CORRECTION: This story was updated on May 24, 2012. The research team estimated solvation energies for 56,000 sequences coding for tRNA, not 5,600, as originally stated.
As scientists sequence more and more genomes, they need efficient tools to parse the mountains of data. For example, to uncover the genetic causes of disease, scientists often need to determine whether a DNA sequence codes for a protein. Using basic solvation properties of DNA, researchers have now developed a simple and accurate method for predicting whether a stretch of DNA codes for messenger RNA (mRNA), which translates into a protein, or transfer RNA (tRNA), which helps with protein synthesis (J. Am. Chem. Soc., DOI: 10.1021/ja3020956).
Genomes are a patchwork of biological information with sequences representing genes, regulatory elements, so-called junk DNA, and other exotic nucleic acid species. Scientists typically use existing sequence data to build predictive models that help them find the various genetic elements in a genome. But this bioinformatics approach can lead to mistakes, says B. Jayaram of the Indian Institute of Technology Delhi. “The error rates are pretty high,” he says, with most models producing false positives 50 to 60% of the time.
In a previous study, Jayaram successfully differentiated between coding and non-coding parts of genes based on chemical properties of the DNA sequence (PLoS One, DOI: 10.1371/journal.pone.0012433). As a next step, he wanted to develop a way to tell whether a sequence codes for mRNA or tRNA.
Jayaram and his colleague Garima Khandelwal used data produced by the Ascona B-DNA Consortium. This international group of scientists used a computer model to simulate the behavior of every possible four-nucleotide DNA sequence in a cell-like environment. The simulations estimated each sequence’s solvation energy, which describes its affinity for water; less favorable water-DNA interactions translate into higher solvation energy.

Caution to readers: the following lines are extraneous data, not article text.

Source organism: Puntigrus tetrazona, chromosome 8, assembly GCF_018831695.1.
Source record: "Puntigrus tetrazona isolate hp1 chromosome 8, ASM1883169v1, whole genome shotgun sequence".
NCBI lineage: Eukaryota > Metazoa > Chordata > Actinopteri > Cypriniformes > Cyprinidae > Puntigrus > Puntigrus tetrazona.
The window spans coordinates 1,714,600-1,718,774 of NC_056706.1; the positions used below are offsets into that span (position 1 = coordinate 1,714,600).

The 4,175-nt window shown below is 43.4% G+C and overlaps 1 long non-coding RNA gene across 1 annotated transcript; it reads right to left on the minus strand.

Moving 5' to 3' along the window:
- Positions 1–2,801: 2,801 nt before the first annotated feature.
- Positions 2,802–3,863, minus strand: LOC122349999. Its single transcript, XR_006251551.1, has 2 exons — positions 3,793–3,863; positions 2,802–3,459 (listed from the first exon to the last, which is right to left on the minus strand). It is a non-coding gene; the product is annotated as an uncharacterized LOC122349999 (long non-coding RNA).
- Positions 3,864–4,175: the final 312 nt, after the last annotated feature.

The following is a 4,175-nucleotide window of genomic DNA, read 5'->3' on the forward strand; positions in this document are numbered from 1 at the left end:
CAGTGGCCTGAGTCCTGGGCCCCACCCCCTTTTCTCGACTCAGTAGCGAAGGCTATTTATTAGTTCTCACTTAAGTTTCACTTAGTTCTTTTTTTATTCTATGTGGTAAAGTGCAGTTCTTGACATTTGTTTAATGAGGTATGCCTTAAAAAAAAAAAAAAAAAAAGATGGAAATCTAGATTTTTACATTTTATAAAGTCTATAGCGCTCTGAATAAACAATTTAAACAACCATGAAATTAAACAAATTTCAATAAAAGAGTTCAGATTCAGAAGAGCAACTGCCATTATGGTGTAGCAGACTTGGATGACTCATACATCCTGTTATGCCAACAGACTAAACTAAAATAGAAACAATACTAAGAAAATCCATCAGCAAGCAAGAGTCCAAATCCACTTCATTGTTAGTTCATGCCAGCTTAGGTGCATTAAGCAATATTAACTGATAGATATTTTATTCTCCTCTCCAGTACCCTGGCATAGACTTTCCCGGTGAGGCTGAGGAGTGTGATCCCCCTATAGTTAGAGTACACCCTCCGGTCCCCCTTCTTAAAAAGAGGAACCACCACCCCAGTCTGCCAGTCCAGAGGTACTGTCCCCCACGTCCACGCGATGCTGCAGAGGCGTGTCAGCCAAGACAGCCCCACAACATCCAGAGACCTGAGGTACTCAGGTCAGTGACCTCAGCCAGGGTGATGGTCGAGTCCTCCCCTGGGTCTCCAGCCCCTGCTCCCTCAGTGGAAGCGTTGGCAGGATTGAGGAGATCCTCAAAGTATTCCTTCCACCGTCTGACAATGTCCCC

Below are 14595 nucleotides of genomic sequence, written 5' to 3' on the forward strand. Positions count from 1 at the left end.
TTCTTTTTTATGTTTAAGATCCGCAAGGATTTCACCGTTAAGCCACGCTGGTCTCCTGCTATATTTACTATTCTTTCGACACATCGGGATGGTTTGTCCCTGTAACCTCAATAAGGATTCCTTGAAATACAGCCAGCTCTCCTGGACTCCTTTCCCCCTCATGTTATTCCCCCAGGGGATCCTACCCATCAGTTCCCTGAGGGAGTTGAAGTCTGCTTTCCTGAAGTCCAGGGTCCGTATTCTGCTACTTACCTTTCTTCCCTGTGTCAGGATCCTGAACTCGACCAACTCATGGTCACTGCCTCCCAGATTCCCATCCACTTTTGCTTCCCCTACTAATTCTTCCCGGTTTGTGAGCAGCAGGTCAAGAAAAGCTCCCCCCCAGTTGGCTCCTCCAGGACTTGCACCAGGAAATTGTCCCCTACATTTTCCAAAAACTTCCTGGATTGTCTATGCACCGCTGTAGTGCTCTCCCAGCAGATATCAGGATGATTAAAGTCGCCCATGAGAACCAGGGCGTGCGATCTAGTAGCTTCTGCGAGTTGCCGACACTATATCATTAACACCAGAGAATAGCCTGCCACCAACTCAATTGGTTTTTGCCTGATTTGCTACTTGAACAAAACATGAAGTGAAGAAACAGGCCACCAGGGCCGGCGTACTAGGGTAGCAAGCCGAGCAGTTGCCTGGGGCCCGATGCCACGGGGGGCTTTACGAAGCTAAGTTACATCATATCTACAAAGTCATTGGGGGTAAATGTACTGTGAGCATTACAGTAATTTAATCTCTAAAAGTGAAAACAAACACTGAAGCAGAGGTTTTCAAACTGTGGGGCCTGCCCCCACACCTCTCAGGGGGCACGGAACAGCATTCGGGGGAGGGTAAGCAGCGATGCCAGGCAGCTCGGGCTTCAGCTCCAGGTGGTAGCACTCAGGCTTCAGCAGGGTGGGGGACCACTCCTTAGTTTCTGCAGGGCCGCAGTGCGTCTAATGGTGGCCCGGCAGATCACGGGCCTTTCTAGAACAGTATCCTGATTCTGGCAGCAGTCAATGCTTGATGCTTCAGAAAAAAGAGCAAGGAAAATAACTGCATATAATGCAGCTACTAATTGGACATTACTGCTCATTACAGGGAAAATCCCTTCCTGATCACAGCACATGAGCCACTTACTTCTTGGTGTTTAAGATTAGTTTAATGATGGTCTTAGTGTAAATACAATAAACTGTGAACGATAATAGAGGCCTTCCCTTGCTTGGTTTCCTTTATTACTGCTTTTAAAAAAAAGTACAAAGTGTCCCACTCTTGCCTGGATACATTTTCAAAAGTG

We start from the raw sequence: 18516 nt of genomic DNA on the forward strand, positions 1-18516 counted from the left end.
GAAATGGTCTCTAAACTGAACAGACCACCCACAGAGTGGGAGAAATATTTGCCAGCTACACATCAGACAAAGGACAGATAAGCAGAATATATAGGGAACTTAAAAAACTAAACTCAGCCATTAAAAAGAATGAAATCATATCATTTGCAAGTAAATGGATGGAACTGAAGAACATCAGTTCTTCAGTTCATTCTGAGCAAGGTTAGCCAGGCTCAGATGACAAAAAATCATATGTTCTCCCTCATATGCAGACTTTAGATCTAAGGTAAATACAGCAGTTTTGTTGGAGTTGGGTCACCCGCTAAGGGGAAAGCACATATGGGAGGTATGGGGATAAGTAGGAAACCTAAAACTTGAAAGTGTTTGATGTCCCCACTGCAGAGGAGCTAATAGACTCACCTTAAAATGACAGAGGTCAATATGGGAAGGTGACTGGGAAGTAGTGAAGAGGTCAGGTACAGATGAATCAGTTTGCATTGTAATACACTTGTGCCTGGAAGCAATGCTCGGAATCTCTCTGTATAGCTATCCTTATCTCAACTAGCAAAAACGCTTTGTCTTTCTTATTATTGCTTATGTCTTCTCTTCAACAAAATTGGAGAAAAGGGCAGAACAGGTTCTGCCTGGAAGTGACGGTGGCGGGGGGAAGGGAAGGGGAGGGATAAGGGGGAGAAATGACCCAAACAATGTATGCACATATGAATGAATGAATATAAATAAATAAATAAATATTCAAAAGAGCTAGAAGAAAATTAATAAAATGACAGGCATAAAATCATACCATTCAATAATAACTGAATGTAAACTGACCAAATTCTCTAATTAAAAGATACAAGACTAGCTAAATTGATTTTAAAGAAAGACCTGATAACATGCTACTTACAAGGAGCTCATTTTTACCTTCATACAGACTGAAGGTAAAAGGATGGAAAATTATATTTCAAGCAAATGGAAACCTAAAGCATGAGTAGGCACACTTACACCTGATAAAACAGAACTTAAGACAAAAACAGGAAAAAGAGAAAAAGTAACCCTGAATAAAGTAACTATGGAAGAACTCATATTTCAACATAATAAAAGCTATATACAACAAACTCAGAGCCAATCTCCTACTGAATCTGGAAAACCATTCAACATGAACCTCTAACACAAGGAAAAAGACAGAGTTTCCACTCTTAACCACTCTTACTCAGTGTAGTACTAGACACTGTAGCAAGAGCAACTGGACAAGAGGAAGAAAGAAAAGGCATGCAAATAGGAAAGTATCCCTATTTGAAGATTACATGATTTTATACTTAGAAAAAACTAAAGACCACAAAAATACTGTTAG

Using these data, the researchers estimated the solvation energies of more than 2 million DNA sequences coding for mRNA and about 56,000 sequences coding for tRNA. They found that tRNA sequences had greater solvation energies than mRNA ones: Over 99% of the genes with solvation energies greater than 1.2 kcal/mol coded for tRNA, while over 99% of genes below this threshold coded for mRNA.
Jayaram says the trend makes sense because tRNA forms a rigid three-dimensional structure with a core hidden from water, while mRNA is relatively flexible and, as a result, more exposed to water.
David Beveridge of Wesleyan University calls these results “quite interesting” and thinks Jayaram’s method will become another tool for analyzing genomes. Jayaram next wants to identify genes for other types of nucleic acids, such as microRNAs.